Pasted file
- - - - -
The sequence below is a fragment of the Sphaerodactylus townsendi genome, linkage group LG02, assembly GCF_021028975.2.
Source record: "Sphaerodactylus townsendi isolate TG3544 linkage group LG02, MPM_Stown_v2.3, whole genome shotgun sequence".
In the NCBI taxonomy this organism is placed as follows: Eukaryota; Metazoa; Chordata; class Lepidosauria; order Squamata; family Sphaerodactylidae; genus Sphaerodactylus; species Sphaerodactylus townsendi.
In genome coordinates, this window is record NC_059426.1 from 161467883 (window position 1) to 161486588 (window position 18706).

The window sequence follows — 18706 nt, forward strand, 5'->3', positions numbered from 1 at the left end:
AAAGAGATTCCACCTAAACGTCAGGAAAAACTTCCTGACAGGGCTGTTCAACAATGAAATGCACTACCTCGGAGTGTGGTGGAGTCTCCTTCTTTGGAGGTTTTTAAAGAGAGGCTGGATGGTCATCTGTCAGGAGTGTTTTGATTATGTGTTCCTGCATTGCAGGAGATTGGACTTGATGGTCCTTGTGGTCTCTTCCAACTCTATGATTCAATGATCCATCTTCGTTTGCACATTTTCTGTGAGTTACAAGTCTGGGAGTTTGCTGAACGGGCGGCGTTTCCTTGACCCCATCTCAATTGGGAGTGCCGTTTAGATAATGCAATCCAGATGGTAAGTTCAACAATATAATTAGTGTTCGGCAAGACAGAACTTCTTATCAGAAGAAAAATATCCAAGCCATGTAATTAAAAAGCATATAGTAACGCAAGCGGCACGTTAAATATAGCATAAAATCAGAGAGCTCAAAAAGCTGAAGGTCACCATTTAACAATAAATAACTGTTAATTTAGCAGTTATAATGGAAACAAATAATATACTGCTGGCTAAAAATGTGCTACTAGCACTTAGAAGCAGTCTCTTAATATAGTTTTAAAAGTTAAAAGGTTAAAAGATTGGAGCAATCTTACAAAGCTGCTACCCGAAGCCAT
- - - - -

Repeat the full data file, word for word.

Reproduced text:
The sequence below is a fragment of the Sphaerodactylus townsendi genome, linkage group LG02, assembly GCF_021028975.2.
Source record: "Sphaerodactylus townsendi isolate TG3544 linkage group LG02, MPM_Stown_v2.3, whole genome shotgun sequence".
In the NCBI taxonomy this organism is placed as follows: Eukaryota; Metazoa; Chordata; class Lepidosauria; order Squamata; family Sphaerodactylidae; genus Sphaerodactylus; species Sphaerodactylus townsendi.
In genome coordinates, this window is record NC_059426.1 from 161467883 (window position 1) to 161486588 (window position 18706).

The window sequence follows — 18706 nt, forward strand, 5'->3', positions numbered from 1 at the left end:
AAAGAGATTCCACCTAAACGTCAGGAAAAACTTCCTGACAGGGCTGTTCAACAATGAAATGCACTACCTCGGAGTGTGGTGGAGTCTCCTTCTTTGGAGGTTTTTAAAGAGAGGCTGGATGGTCATCTGTCAGGAGTGTTTTGATTATGTGTTCCTGCATTGCAGGAGATTGGACTTGATGGTCCTTGTGGTCTCTTCCAACTCTATGATTCAATGATCCATCTTCGTTTGCACATTTTCTGTGAGTTACAAGTCTGGGAGTTTGCTGAACGGGCGGCGTTTCCTTGACCCCATCTCAATTGGGAGTGCCGTTTAGATAATGCAATCCAGATGGTAAGTTCAACAATATAATTAGTGTTCGGCAAGACAGAACTTCTTATCAGAAGAAAAATATCCAAGCCATGTAATTAAAAAGCATATAGTAACGCAAGCGGCACGTTAAATATAGCATAAAATCAGAGAGCTCAAAAAGCTGAAGGTCACCATTTAACAATAAATAACTGTTAATTTAGCAGTTATAATGGAAACAAATAATATACTGCTGGCTAAAAATGTGCTACTAGCACTTAGAAGCAGTCTCTTAATATAGTTTTAAAAGTTAAAAGGTTAAAAGATTGGAGCAATCTTACAAAGCTGCTACCCGAAGCCAT